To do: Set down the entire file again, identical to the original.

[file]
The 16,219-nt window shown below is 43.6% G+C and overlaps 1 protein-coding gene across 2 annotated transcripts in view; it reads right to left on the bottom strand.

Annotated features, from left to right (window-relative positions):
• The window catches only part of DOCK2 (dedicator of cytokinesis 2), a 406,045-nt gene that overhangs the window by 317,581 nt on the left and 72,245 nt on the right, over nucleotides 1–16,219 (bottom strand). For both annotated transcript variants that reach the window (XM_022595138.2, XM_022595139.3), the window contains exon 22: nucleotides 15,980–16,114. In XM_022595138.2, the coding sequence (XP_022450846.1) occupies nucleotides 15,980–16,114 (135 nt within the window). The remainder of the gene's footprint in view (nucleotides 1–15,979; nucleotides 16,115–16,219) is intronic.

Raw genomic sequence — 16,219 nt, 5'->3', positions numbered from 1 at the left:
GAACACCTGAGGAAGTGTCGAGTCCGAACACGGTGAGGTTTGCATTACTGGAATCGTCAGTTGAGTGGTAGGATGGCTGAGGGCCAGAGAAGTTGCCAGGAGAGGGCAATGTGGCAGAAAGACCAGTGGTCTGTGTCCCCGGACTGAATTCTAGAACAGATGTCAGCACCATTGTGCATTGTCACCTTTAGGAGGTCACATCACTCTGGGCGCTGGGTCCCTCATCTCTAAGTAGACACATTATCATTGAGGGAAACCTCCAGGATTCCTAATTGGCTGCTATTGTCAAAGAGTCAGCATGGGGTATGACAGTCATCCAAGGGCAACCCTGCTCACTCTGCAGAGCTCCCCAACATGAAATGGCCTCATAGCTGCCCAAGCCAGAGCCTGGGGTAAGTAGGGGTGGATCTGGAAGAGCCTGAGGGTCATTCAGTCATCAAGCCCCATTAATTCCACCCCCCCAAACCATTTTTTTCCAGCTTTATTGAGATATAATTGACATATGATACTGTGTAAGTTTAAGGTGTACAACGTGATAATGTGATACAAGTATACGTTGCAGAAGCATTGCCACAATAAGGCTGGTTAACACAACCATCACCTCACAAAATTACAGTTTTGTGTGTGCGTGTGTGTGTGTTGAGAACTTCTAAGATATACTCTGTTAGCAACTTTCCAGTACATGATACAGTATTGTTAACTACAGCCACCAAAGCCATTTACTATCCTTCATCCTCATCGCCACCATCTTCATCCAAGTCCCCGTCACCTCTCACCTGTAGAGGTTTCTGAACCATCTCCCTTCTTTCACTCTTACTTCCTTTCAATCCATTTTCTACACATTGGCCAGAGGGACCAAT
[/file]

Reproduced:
The 16,219-nt window shown below is 43.6% G+C and overlaps 1 protein-coding gene across 2 annotated transcripts in view; it reads right to left on the bottom strand.

Annotated features, from left to right (window-relative positions):
• The window catches only part of DOCK2 (dedicator of cytokinesis 2), a 406,045-nt gene that overhangs the window by 317,581 nt on the left and 72,245 nt on the right, over nucleotides 1–16,219 (bottom strand). For both annotated transcript variants that reach the window (XM_022595138.2, XM_022595139.3), the window contains exon 22: nucleotides 15,980–16,114. In XM_022595138.2, the coding sequence (XP_022450846.1) occupies nucleotides 15,980–16,114 (135 nt within the window). The remainder of the gene's footprint in view (nucleotides 1–15,979; nucleotides 16,115–16,219) is intronic.

Raw genomic sequence — 16,219 nt, 5'->3', positions numbered from 1 at the left:
GAACACCTGAGGAAGTGTCGAGTCCGAACACGGTGAGGTTTGCATTACTGGAATCGTCAGTTGAGTGGTAGGATGGCTGAGGGCCAGAGAAGTTGCCAGGAGAGGGCAATGTGGCAGAAAGACCAGTGGTCTGTGTCCCCGGACTGAATTCTAGAACAGATGTCAGCACCATTGTGCATTGTCACCTTTAGGAGGTCACATCACTCTGGGCGCTGGGTCCCTCATCTCTAAGTAGACACATTATCATTGAGGGAAACCTCCAGGATTCCTAATTGGCTGCTATTGTCAAAGAGTCAGCATGGGGTATGACAGTCATCCAAGGGCAACCCTGCTCACTCTGCAGAGCTCCCCAACATGAAATGGCCTCATAGCTGCCCAAGCCAGAGCCTGGGGTAAGTAGGGGTGGATCTGGAAGAGCCTGAGGGTCATTCAGTCATCAAGCCCCATTAATTCCACCCCCCCAAACCATTTTTTTCCAGCTTTATTGAGATATAATTGACATATGATACTGTGTAAGTTTAAGGTGTACAACGTGATAATGTGATACAAGTATACGTTGCAGAAGCATTGCCACAATAAGGCTGGTTAACACAACCATCACCTCACAAAATTACAGTTTTGTGTGTGCGTGTGTGTGTGTTGAGAACTTCTAAGATATACTCTGTTAGCAACTTTCCAGTACATGATACAGTATTGTTAACTACAGCCACCAAAGCCATTTACTATCCTTCATCCTCATCGCCACCATCTTCATCCAAGTCCCCGTCACCTCTCACCTGTAGAGGTTTCTGAACCATCTCCCTTCTTTCACTCTTACTTCCTTTCAATCCATTTTCTACACATTGGCCAGAGGGACCAAT